Treatments for Bipolar Disorder: A Non-Med Angle

by | Oct 11, 2012

“When it comes to treatments for bipolar disorder all I hear about is meds. But there has to be more than just that – right? Please?”

A year ago June – considering treatments for bipolar disorder – I posted this article: Bipolar? Predicting and managing mood swings. After reading it last week, “Matthew” commented, in essence, “Well that’s just swell, Bill, but I need information regarding the ‘How to’s’ of managing mood swings without medication.”

I promised him an article in kind. So what say we get after it…

Oh, before we move forward I want to clarify my position on the bipolar/meds issue. Easy for me to say because I don’t take mood stabilizing meds – but as a clinician, when it comes to treatments for bipolar disorder I believe meds are indicated for most presentations. Just want to make sure my writing about a non-med intervention isn’t misinterpreted as a “ditch-the-meds” statement.

The article that caught Matthew’s attention reviewed the work of a team of psychologists from the Universities of Manchester and Lancaster (UK). The team was – and still is – working on a new spin on cognitive behavioral therapy for the treatment of bipolar disorder. They call it TEAMS (Think Effectively About Mood Swings). Here’s a link to their website.

Now, TEAMS hasn’t been “released” for clinical practice; however, that doesn’t mean one can’t put its strategies and techniques to work for them  – now – with or without the assistance of a therapist.

As a matter of fact, the team states they’re willing to share the details of their therapy with clinicians. So if you’re working with a therapist, why not suggest they make contact and help you bring TEAMS to your treatment regimen?

So what’s TEAMS all about? The scads of research involved in its creation revealed that those enduring bipolar disorder have “extreme and conflicting (both positive and negative) beliefs” pertaining to their moods and levels of energy. And these beliefs are grounded in one’s disorder experience, as well as the information with which they’ve been provided by any number of sources.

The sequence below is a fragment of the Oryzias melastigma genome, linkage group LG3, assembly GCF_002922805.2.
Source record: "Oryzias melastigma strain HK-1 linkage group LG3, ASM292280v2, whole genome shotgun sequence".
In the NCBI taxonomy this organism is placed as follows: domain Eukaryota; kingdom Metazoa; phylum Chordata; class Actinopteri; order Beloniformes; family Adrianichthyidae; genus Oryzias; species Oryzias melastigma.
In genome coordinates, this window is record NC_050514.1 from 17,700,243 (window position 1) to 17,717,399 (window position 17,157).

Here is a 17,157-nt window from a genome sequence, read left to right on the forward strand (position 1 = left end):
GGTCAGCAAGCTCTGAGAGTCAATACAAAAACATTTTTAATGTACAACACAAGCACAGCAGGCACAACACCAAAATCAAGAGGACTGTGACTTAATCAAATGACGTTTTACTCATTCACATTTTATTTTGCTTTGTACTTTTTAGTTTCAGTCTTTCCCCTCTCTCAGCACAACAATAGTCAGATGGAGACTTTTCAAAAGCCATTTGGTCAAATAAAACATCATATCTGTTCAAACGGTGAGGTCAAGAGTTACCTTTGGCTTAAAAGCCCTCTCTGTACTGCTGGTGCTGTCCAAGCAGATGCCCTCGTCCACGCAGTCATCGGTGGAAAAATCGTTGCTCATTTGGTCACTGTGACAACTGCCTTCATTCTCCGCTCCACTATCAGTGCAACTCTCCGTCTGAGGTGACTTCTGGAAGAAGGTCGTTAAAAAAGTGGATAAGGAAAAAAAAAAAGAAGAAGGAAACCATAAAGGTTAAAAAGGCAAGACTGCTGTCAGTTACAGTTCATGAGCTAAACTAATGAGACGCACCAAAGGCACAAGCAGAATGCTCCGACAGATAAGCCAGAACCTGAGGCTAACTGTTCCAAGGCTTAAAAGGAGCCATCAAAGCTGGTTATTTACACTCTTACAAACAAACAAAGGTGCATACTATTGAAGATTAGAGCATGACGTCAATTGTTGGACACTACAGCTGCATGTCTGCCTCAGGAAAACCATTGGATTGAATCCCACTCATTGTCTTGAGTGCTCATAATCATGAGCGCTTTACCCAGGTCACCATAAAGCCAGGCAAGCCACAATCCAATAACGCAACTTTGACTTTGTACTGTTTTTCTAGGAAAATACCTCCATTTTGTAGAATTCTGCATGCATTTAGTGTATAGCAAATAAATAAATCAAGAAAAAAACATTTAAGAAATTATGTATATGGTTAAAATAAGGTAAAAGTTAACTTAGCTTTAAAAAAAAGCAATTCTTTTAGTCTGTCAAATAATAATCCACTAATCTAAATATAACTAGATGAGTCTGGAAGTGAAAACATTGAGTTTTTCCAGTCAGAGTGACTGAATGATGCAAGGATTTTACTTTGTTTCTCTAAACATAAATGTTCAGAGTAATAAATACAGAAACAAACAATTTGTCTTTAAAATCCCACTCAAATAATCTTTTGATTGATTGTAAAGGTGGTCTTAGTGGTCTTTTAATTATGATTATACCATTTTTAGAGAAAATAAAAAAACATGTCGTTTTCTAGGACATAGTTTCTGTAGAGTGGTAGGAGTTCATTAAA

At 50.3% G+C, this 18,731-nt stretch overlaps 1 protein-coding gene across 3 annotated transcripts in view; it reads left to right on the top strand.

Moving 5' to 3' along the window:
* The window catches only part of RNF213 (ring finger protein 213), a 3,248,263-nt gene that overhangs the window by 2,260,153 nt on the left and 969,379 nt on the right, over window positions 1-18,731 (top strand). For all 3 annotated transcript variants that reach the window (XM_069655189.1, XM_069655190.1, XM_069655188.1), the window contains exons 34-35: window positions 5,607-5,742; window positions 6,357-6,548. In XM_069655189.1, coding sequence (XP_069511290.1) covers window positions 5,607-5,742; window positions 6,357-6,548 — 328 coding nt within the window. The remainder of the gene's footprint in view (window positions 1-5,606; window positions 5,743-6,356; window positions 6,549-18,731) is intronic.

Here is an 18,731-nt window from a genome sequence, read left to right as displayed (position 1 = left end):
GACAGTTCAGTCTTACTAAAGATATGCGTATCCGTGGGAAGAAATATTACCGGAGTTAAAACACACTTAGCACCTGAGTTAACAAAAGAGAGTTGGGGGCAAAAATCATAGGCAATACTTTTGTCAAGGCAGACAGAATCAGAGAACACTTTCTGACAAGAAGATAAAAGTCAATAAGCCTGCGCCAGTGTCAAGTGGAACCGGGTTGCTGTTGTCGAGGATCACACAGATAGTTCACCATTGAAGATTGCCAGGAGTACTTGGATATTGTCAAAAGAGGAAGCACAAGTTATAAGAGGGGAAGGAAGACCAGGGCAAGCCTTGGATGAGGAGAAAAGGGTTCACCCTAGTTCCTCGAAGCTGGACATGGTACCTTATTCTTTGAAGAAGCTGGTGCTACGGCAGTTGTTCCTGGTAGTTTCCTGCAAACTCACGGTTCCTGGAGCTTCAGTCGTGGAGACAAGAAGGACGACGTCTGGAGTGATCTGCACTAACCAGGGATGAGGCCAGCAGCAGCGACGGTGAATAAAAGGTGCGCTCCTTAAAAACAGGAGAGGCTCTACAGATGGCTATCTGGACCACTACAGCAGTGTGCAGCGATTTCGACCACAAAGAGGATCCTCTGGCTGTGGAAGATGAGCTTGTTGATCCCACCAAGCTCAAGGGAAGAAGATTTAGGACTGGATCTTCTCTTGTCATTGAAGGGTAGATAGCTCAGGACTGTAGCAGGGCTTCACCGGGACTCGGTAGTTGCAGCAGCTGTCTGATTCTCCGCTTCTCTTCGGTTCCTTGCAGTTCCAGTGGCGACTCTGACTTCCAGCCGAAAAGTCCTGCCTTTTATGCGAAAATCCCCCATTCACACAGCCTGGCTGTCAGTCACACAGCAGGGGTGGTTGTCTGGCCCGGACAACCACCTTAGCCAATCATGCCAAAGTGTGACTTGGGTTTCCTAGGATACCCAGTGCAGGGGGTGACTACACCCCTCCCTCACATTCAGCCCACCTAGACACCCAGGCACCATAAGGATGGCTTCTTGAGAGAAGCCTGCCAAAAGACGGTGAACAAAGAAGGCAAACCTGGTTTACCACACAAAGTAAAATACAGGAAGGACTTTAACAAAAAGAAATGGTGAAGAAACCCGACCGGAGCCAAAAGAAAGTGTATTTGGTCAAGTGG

How ’bout an example? Let’s consider the individual who’s come to believe “The only way to resolve my depression is to remain incredibly active.” Believing that, the individual elects to participate in an excessive quantity of activities.

But what happens if the individual goes way over-the-top with activities to the point where, say, sleep falls by the wayside? Well, she/he will likely find themselves in the midst of an even more prolific and troubling mood disorder.

TEAMS is about challenging the validity of extreme, outdated, and inaccurate beliefs pertaining to one’s bipolar disorder experience. In doing so it asks the individual to perceive their mood presentation as a “normal” reaction – given their genetic, environmental, biological, and/or learned realities. It’s then that – with practice – the mood goings-on can be accepted, tolerated, and managed. This, as opposed to investing tons of energy in trying to force the depression and mania out of their lives.

And then it’s on to gaining insight into longer-term life goals and finding a balanced role for moods to play in their achievement.

With TEAMS, one is investing in the present and down-the-road goals, versus purely relapse prevention. Within the realm of non-med treatments for bipolar disorder, that makes TEAMS unique – and hopeful.

TEAMS techniques? But a few…

  • Learning about manic and depressive symptoms and how they differ from “normal” mood fluctuations.
  • Reviewing the pluses and minuses of one’s mood states.
  • Gaining an understanding of what generates one’s mood states.
  • Learning how to pursue life goals in the absence of manic or depressive states – and with consistent behavioral routines.
  • Working on improving relationships within the context of one’s mood states.
  • Developing a customized therapy “blueprint” so one can take on the future independently, without the need for regular therapy.

So what do you think? I believe this is solid stuff. And the best part is, with or without a therapist, you can put it to work for you right now.

When it comes to treatments for bipolar disorder, it’s much more than just a meds proposition. No doubt about it, non-med options have to be selected and put into action. TEAMS is just one.

“I’d like more,” you say? Open your favorite search engine and enter “bipolar disorder non med treatment” and have at it.

Matthew – hope this helps…


I’d like you to read more chipur Feelin’ Better articles. If you’re with me, just click here. The chipur bipolar disorder article collection? Here ya’ go.

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